Right.

She called up to the social worker… [tearful].

Right.

… which, who helped me a lot in the beginning. And she contacted [local Domestic Violence and Abuse agency].

The doctor did?

The doctor did. 

Right.

So she’s, she was, she made the referral to [local DVA agency]…

Right.

… and she made the referral to social worker. 
 

Alonya’s partner usually dominated and twisted communication with police officers, until she encountered an officer who could see what was happening.

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[Name of partner] was making, I’m sorry, sorry, he was making when the police will come, he would just shout, “Is she a liar?” And many times he would push away the police. When, well, he wants to talk to the police, he goes in the corner, they talk, and police would just look at me and it’s just like we keep quiet or something like, and I thought like, he, because he, there was a time I realised that probably, the truthful things he saying, or able to say, is, are very minimal. He twists facts around, he say, lying is a very comfortable very easy thing for him to do. 

And he was just he was just spreading all of these kind of rumours about me being horrible. And, what he was trying, the police kind of, he would say that I’m the one who’s the abuser. I’m the one who’s hurting him.

So, were the police helpful to you at all or?

There were times when the police was helpful. 

In what way?

And especially and I remember one police officer he spoke to me and he said, “Just leave, you have to leave” and he talked to me a very long time…

Right.

… for about forty minutes. And I think he did, he did change something in me a little bit, that was the first moment when I started to think that I need to do something…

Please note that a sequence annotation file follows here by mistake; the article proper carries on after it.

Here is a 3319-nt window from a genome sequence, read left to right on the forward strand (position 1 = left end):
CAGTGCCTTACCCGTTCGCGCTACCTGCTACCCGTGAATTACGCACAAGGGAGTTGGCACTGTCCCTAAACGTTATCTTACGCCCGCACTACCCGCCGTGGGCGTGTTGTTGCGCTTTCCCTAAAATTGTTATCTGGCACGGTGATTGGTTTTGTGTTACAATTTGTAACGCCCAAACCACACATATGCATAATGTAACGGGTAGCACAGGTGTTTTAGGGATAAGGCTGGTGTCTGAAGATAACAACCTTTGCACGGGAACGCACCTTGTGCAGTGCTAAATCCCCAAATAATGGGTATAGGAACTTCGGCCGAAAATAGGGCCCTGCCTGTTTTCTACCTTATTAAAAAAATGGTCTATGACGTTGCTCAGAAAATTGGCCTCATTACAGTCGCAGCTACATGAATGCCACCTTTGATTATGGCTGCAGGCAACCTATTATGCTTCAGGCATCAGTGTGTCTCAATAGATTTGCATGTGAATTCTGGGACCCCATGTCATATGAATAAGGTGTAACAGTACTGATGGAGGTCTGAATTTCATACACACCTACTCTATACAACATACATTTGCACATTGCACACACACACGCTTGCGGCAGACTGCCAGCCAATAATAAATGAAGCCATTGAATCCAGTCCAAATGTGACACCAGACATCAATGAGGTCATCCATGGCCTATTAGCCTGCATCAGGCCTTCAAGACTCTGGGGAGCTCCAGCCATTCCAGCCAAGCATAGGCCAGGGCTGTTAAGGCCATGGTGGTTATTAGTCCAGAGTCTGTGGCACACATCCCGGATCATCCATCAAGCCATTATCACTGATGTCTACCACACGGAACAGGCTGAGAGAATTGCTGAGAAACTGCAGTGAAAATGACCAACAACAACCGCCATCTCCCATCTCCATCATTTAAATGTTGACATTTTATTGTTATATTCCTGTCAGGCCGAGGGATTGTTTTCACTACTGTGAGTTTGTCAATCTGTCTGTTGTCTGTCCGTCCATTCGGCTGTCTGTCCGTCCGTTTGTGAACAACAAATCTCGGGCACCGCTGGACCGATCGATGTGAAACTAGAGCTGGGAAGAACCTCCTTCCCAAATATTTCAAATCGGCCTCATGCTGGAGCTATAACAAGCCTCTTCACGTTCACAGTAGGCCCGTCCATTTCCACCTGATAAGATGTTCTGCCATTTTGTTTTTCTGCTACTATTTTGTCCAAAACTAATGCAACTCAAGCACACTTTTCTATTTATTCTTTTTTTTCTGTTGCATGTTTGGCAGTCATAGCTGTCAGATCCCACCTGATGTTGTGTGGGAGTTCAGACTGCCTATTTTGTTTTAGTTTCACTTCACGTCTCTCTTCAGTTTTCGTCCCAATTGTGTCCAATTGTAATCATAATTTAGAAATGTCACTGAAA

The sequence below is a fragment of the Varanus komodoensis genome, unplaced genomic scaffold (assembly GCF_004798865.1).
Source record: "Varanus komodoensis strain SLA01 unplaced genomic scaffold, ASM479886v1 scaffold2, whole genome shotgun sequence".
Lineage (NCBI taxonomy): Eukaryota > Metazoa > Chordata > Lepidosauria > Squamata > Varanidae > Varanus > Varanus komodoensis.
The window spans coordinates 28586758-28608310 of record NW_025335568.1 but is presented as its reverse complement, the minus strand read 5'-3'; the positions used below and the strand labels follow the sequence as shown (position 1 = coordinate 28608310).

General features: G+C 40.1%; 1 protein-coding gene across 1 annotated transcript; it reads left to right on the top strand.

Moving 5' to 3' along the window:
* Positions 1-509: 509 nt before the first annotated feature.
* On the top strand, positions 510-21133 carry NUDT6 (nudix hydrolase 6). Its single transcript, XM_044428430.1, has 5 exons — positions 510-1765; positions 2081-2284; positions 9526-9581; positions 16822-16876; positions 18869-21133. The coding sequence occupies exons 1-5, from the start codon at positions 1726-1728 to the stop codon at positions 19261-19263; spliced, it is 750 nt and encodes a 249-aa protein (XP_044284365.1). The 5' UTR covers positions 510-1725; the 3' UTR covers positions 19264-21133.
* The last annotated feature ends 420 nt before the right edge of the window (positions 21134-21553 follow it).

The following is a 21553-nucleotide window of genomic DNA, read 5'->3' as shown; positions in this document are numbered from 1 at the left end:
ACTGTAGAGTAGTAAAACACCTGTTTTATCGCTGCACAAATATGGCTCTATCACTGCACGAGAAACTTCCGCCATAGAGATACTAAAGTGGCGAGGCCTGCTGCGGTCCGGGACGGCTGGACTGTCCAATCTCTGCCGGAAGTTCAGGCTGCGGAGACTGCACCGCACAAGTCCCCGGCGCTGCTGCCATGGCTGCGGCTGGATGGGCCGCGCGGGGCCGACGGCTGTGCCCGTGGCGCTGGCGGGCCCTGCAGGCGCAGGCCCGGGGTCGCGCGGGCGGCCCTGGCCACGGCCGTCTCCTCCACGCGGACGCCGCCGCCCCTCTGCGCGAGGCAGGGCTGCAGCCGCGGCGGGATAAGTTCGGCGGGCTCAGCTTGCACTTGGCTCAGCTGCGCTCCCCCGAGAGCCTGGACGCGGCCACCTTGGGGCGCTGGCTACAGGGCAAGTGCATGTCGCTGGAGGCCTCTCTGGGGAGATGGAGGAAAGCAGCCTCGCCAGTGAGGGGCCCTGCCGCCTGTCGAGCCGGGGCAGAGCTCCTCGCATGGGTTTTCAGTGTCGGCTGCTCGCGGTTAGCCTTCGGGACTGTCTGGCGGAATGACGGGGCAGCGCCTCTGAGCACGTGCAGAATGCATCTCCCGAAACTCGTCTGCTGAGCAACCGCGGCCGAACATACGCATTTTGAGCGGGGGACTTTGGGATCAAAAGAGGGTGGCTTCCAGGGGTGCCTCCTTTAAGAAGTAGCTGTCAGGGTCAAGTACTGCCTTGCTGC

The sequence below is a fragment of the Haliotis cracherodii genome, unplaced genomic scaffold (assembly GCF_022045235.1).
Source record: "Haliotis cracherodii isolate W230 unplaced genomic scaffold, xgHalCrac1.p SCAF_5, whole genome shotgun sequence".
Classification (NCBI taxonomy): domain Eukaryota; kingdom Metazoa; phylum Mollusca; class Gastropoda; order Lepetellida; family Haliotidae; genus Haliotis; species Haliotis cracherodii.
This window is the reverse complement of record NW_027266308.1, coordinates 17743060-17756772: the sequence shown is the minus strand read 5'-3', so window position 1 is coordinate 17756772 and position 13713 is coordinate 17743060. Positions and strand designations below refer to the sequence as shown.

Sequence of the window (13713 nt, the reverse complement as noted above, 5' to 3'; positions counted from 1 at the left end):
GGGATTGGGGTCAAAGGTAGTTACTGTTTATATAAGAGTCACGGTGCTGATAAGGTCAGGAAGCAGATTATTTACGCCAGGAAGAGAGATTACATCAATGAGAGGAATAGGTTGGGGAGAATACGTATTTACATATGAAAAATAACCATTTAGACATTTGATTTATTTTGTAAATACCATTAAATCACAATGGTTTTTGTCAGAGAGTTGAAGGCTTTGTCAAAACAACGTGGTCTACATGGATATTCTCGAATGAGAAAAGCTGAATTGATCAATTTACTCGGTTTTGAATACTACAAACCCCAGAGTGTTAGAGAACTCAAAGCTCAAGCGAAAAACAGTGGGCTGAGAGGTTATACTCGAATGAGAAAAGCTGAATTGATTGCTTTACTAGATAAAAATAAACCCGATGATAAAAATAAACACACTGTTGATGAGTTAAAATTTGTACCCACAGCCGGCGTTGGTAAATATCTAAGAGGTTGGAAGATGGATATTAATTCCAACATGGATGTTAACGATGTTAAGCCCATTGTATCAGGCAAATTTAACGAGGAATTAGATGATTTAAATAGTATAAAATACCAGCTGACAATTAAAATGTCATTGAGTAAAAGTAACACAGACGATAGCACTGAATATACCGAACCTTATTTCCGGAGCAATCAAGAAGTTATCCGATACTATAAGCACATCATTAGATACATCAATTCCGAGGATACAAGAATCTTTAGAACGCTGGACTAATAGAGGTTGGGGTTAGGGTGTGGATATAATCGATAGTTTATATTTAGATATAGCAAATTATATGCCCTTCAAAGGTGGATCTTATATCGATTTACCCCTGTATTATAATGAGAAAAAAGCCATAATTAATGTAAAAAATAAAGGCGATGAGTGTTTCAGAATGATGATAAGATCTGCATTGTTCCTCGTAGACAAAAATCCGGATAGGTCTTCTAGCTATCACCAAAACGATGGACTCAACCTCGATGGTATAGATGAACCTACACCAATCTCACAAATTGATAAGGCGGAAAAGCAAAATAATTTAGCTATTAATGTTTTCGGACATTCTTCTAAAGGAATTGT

Right.

…I felt very powerless. 

Yes.

I felt lost, and I felt scared. 

Yes.

And sometimes I would want to do something, but then I would change my mind and cave in…

Right.

…it was easier sometimes to give up. 

Yes.

And I was getting very tired, mentally. It was just so many things, he would keep me on edge all the time. Like wake up in the morning and he would come around and he would pinch me, and just, or just, or would just say like, “You horrible bitch”, for example, “I’ll kill you”. He would whisper that into my, into my ear. Then he would lock me out in the garden, or he would lock me, us, my daughter and myself out, wouldn’t let us in, into the house.
 

It was difficult for Alonya to pack her things as her partner was ‘always watching [her]’. He caught her in the act of leaving so Alonya had to call the police for support.

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And she said, “Just stop. Don’t think about anything you’ve got to leave from here and then make a plan”, she said. I spoke to my friend, who was giving me this place to live on temporary basis. It was wonderful and we agreed with the social worker that in two weeks’ time my husband had, because he was always at home [laughs] so… 

Even when he was working, he?

He wasn’t working….

He was home.

….oh no, it was just in the beginning he work, well, then he was always off.

Oh, ok.

He had appointment in GP at ten o’clock in the morning and I said that would be the time when I will try to leave from the house. At that point I didn’t realise how much he was watching me. 

Right.

Because when people came, I was moving my things and I was packing my things. When they came to move there was a telephone call to my house, to the house phone. I picked it up and it was him. He was checking and I don’t know how, he wouldn’t know anything at all that I was planning to move. It was a normal morning, I went to work. But I didn’t go to work…